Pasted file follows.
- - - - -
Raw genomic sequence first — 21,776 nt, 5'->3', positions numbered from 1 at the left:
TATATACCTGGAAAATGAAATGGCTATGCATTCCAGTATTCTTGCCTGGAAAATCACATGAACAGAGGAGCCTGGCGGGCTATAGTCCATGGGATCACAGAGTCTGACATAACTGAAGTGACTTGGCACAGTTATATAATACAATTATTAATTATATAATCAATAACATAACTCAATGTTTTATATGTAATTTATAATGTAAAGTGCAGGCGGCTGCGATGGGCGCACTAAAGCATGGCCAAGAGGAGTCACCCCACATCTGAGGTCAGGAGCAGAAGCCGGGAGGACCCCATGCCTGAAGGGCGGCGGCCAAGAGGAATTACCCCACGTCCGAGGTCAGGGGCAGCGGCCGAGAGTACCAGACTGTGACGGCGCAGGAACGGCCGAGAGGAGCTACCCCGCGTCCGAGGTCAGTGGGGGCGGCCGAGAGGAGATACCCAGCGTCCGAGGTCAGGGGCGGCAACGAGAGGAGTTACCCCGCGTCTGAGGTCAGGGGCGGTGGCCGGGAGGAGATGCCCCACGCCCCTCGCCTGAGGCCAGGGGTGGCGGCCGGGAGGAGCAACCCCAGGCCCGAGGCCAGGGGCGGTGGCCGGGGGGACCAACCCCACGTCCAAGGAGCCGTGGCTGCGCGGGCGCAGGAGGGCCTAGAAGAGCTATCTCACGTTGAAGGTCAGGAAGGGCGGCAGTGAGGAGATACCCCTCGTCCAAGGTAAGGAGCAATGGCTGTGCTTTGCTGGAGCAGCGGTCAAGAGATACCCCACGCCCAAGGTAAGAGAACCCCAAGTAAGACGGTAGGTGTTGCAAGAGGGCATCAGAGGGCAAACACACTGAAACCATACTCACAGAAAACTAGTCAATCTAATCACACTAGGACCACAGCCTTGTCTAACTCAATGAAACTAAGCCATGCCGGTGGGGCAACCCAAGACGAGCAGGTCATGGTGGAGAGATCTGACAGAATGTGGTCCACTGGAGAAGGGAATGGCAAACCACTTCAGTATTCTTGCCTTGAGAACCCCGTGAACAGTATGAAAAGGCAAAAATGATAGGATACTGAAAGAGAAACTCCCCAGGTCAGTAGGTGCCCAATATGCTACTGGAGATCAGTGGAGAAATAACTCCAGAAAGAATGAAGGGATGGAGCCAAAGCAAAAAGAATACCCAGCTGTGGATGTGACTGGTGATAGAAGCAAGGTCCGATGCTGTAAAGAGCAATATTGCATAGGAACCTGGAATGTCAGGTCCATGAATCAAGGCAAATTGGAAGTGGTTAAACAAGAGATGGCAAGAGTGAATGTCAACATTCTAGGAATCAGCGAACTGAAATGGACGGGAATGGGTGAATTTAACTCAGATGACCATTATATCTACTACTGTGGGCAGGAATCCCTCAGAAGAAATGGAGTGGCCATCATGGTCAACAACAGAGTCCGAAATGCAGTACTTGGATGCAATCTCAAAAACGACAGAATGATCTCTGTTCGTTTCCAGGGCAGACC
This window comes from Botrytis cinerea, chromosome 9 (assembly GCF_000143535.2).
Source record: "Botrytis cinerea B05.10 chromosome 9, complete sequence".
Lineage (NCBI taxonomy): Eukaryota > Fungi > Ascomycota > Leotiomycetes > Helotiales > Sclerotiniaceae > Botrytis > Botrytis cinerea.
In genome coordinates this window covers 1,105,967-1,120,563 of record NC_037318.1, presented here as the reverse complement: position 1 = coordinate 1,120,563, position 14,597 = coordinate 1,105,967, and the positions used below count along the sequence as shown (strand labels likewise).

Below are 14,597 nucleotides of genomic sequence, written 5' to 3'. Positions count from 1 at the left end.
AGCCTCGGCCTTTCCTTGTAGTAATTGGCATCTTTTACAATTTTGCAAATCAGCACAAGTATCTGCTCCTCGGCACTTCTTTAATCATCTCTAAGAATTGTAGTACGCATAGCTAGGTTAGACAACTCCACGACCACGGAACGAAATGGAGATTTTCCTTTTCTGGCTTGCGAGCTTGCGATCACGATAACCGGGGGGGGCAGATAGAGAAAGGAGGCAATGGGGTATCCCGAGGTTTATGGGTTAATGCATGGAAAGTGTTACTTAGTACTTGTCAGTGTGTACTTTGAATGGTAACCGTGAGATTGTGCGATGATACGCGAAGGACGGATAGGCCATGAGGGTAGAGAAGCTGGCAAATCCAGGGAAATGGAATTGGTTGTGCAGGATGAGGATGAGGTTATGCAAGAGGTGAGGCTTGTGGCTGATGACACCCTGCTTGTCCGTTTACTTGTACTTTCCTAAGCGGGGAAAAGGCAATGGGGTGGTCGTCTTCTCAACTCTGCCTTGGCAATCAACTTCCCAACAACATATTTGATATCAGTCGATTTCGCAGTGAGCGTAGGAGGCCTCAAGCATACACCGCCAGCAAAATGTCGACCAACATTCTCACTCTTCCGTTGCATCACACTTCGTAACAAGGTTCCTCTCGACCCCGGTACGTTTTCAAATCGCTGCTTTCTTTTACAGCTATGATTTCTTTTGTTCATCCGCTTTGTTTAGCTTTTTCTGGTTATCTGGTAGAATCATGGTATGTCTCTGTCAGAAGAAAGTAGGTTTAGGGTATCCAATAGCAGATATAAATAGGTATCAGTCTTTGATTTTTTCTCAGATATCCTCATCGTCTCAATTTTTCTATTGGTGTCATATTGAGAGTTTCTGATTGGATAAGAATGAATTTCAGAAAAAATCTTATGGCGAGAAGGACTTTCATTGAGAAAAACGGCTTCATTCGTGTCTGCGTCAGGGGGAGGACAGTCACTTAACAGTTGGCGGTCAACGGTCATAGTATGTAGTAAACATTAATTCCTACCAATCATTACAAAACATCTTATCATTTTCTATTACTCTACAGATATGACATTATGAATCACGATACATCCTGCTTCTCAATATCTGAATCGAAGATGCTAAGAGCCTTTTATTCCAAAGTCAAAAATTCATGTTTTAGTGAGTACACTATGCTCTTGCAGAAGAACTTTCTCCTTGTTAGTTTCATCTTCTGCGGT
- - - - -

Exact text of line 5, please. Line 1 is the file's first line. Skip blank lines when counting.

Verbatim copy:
Lineage (NCBI taxonomy): Eukaryota > Fungi > Ascomycota > Leotiomycetes > Helotiales > Sclerotiniaceae > Botrytis > Botrytis cinerea.